It is already commonly known that there is a clear association between early use of alcohol and short- and long-term adverse outcomes.
What is unclear is whether consumption of minor amounts of alcohol (less than a full drink) at a young age is prognostic of risk behaviors in later adolescence.
To find out the answer, research was conducted among 561 students enrolled in an ongoing prospective web-based study on alcohol initiation and progression.
The researchers looked at a combination of monthly and semiannual surveys, they coded whether participants sipped alcohol before sixth grade and examined associations between early sipping and alcohol consumption by fall of ninth grade, as well as other indices of problem behavior. Participants also reported on the context of the first sipping event.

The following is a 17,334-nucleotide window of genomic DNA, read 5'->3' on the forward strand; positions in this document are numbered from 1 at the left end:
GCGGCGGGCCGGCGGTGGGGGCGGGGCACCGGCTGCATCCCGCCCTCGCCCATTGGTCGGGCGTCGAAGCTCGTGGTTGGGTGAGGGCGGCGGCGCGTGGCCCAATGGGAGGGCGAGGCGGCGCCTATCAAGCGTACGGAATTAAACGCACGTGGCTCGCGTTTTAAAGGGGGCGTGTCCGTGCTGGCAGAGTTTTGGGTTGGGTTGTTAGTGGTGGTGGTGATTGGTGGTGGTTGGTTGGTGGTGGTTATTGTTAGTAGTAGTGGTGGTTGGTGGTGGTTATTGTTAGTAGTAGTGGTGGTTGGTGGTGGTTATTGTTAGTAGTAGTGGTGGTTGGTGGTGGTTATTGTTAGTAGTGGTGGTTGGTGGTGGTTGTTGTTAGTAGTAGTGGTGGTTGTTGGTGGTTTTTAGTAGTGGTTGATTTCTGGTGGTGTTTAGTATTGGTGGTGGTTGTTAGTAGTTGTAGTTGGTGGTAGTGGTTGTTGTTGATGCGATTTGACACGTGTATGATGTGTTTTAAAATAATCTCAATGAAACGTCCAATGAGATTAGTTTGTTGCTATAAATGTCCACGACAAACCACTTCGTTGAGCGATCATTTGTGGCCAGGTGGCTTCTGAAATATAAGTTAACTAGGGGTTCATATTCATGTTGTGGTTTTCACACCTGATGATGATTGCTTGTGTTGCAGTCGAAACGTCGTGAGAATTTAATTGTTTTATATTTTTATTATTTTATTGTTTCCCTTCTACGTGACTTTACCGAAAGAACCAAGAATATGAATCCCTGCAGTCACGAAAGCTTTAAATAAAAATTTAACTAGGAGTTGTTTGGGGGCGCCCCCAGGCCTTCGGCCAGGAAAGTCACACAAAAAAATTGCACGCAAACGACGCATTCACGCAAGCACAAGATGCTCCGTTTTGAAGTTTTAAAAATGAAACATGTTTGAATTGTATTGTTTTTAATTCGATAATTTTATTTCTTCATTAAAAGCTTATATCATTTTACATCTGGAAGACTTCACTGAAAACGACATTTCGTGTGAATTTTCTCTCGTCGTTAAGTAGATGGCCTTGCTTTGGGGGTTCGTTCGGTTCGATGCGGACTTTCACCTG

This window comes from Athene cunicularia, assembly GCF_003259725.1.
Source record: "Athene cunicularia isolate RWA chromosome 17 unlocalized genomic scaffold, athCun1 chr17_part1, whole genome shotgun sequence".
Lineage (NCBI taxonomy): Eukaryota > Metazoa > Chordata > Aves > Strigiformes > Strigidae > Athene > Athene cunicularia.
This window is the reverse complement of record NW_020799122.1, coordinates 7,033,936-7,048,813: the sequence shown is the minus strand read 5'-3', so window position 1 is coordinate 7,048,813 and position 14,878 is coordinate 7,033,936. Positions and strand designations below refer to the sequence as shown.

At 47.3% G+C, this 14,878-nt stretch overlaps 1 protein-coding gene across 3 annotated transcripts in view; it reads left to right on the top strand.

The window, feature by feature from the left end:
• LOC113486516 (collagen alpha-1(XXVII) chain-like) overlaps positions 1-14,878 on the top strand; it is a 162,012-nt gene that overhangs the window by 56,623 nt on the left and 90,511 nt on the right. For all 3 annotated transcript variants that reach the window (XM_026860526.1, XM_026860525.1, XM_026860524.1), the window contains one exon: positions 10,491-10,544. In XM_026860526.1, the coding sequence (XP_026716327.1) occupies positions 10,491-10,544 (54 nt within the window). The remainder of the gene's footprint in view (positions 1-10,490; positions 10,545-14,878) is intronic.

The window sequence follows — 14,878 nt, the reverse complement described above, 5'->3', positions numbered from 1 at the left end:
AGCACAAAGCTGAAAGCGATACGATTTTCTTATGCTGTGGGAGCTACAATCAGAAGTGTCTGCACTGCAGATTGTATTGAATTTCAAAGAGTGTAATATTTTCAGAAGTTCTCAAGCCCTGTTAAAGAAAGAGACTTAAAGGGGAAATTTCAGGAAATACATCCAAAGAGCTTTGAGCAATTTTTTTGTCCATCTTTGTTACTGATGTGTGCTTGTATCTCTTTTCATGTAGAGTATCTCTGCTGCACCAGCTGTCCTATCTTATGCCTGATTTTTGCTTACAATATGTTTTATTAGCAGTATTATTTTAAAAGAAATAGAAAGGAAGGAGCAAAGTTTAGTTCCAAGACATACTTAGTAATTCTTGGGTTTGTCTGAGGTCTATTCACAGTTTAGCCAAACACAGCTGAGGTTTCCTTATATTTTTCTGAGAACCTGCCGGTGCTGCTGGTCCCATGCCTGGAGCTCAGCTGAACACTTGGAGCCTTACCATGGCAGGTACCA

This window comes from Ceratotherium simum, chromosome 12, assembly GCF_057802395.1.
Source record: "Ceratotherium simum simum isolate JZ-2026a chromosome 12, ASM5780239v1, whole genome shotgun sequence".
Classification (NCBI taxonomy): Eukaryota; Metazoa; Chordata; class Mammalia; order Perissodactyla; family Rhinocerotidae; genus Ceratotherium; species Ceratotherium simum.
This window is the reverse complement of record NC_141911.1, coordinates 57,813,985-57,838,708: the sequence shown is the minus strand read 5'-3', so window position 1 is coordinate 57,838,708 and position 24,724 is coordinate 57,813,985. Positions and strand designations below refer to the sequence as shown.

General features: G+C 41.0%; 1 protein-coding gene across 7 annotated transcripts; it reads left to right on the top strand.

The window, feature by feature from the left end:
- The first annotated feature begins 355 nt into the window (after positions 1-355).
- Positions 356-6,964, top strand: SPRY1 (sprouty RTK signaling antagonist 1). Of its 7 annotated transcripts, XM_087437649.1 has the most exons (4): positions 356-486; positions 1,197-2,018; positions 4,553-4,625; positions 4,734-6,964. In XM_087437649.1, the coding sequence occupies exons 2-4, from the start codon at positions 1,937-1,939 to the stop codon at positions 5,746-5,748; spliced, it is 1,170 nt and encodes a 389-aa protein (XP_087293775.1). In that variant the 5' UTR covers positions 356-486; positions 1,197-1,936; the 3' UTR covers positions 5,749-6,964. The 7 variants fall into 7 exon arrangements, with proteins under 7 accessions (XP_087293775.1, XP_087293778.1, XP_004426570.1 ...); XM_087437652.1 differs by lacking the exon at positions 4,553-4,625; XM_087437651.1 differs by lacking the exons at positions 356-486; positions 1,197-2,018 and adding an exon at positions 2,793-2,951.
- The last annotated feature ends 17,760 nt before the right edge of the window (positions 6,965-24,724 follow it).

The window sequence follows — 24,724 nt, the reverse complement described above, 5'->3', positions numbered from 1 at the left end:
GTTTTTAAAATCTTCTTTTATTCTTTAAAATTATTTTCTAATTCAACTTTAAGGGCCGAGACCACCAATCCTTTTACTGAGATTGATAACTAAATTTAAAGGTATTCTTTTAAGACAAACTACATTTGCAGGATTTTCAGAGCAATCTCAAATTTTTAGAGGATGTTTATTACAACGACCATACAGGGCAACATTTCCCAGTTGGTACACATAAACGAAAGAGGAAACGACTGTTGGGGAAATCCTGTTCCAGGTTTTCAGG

According to a recent article in the Journal of Studies on Alcohol and Drugs, the researchers concluded that the prevalence of sipping alcohol by fall of sixth grade was almost 30 percent.
Study participants indicated that their first sip took place at their own home, and the primary source of alcohol was an adult, usually a parent.
Youth who sipped alcohol by sixth grade had significantly greater odds of consuming a full drink, getting drunk, and drinking heavily by ninth grade than nonsippers. These associations held even when researchers controlled for temperamental, behavioral, and environmental factors that contribute to proneness for problem behavior, which suggests that sipping is not simply a marker of underlying risk.
Researchers concluded that early sipping is associated with elevated odds of risky behaviors at high school entry dispute the idea of sipping as a protective factor.
Offering even just a sip of alcohol may undermine messages about the unacceptability of alcohol consumption for youth.